(Poem #314) The Sermon on the Mount
Blessed are the poor in spirit, for theirs is the kingdom of heaven. Blessed are those who mourn, for they shall be comforted. Blessed are the meek, for they shall inherit the earth. Blessed are those who hunger and thirst for righteousness, for they shall be satisfied. Blessed are the merciful, for they shall obtain mercy. Blessed are the pure in heart, for they shall see God. Blessed are the peacemakers, for they shall be called sons of God.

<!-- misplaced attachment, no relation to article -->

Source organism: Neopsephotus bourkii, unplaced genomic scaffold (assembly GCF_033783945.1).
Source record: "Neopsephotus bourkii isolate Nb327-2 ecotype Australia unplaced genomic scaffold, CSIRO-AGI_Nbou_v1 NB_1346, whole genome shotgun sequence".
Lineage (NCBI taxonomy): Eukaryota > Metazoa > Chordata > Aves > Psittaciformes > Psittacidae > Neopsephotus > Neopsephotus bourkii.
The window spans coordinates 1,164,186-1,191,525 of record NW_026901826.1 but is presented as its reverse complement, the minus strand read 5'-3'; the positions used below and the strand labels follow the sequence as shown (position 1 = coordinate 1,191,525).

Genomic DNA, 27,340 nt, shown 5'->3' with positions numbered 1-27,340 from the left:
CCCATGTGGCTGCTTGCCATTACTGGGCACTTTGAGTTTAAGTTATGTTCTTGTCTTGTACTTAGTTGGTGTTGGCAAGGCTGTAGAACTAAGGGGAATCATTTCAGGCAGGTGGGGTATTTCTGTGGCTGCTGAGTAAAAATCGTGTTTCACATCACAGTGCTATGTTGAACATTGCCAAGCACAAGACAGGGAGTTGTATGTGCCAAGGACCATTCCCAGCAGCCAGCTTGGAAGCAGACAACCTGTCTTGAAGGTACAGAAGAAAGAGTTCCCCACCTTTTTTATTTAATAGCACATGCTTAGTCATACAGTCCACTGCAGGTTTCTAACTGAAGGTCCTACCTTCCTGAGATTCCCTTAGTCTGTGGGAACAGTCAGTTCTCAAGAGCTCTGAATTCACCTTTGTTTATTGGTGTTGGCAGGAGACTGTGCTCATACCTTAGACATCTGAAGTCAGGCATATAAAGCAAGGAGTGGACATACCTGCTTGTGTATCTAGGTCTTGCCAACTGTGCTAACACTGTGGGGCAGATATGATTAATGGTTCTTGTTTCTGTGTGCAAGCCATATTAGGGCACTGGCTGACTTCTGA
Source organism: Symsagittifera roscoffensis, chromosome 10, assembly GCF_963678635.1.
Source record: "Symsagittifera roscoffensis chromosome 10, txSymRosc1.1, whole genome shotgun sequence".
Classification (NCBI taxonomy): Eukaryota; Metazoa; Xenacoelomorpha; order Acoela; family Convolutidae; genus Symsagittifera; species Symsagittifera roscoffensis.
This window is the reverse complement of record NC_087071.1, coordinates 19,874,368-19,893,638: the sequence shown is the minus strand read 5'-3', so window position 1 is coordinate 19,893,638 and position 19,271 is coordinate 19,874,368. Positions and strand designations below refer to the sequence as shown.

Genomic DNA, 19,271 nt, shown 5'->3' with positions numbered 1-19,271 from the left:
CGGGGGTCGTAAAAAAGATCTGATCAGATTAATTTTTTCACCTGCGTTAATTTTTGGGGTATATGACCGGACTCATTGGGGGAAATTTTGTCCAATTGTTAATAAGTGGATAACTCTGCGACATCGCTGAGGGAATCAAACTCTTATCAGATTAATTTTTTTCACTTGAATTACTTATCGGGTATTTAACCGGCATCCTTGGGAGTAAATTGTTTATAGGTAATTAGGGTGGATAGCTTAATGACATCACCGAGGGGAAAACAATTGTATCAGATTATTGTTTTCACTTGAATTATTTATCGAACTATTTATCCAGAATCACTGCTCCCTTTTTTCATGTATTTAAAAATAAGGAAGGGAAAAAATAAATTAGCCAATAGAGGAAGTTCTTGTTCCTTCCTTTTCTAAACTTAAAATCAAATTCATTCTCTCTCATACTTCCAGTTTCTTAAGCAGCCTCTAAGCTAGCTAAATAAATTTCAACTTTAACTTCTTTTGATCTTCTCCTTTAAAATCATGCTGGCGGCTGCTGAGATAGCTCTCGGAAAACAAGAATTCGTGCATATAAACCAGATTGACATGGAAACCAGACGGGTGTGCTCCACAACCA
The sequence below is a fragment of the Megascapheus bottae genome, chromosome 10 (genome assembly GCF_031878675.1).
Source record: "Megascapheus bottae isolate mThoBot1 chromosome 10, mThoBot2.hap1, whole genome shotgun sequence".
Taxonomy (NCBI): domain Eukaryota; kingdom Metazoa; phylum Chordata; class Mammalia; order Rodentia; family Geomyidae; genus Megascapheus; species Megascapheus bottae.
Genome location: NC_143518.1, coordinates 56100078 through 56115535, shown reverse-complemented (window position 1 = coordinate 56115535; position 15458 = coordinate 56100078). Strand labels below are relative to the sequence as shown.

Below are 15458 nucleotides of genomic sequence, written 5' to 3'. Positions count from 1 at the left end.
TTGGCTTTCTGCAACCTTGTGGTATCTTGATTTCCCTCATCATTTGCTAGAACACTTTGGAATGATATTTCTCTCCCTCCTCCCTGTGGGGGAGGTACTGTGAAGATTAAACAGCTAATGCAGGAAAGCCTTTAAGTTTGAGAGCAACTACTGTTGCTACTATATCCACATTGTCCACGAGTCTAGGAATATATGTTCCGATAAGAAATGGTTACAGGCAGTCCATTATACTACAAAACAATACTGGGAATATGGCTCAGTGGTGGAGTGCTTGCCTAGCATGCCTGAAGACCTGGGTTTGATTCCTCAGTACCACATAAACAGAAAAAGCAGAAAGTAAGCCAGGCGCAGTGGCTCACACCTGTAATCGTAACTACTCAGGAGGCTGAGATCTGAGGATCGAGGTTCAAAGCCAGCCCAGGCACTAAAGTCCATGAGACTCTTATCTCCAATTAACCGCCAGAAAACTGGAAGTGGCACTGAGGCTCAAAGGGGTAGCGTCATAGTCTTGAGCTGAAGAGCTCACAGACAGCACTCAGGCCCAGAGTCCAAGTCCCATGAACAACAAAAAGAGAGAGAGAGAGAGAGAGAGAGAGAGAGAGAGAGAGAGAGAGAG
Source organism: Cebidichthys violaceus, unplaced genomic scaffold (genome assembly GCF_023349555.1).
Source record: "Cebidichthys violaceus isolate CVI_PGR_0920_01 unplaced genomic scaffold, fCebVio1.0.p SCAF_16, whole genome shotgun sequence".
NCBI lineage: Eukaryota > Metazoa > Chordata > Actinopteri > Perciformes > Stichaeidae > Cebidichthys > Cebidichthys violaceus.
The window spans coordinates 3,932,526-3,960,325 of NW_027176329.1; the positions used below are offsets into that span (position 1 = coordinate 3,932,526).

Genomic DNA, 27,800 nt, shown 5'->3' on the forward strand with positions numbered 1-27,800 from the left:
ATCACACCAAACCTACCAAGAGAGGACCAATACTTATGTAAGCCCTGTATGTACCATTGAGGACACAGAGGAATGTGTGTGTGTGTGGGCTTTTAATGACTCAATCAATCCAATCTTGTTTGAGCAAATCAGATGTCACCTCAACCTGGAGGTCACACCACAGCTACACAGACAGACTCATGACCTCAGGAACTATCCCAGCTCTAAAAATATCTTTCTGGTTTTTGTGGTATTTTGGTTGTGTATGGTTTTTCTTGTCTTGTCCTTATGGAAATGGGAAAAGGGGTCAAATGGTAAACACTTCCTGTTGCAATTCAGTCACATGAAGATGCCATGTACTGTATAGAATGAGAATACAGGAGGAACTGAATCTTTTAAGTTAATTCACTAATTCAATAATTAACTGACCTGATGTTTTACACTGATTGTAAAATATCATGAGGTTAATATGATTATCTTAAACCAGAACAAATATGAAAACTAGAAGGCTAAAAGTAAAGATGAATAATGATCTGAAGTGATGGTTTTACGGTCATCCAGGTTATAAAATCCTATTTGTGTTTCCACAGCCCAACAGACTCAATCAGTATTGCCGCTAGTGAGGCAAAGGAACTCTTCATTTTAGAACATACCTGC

Matthew, Chapter 5, verses 3 to 9. As I've mentioned before, the Bible contains some of the most beautiful verse in existence, bar none. But what I like most is the utter perfection with which form is melded with content - the words are simplicity itself; and in their simplicity lies their power. The Sermon on the Mount itself is one the great ethical treatises of humankind. Its message of love and faith transcends all boundaries of time and space, and it's beautiful in many very different ways. thomas. [Minstrels Links] The Book of Job isn't very widely-read, but it does have some lovely verse. You can read extracts from it at poem #40 The King James Bible is easily the richest single source of phrases in the English language, putting even Shakespeare in the shade . For example, the utterly perfect Psalm 23: poem #218 I wrote a short essay on the power of great literature to transform the language; you can read it (along with the verse it accompanies, from Christopher Marlowe's Dr. Faustus) at poem #75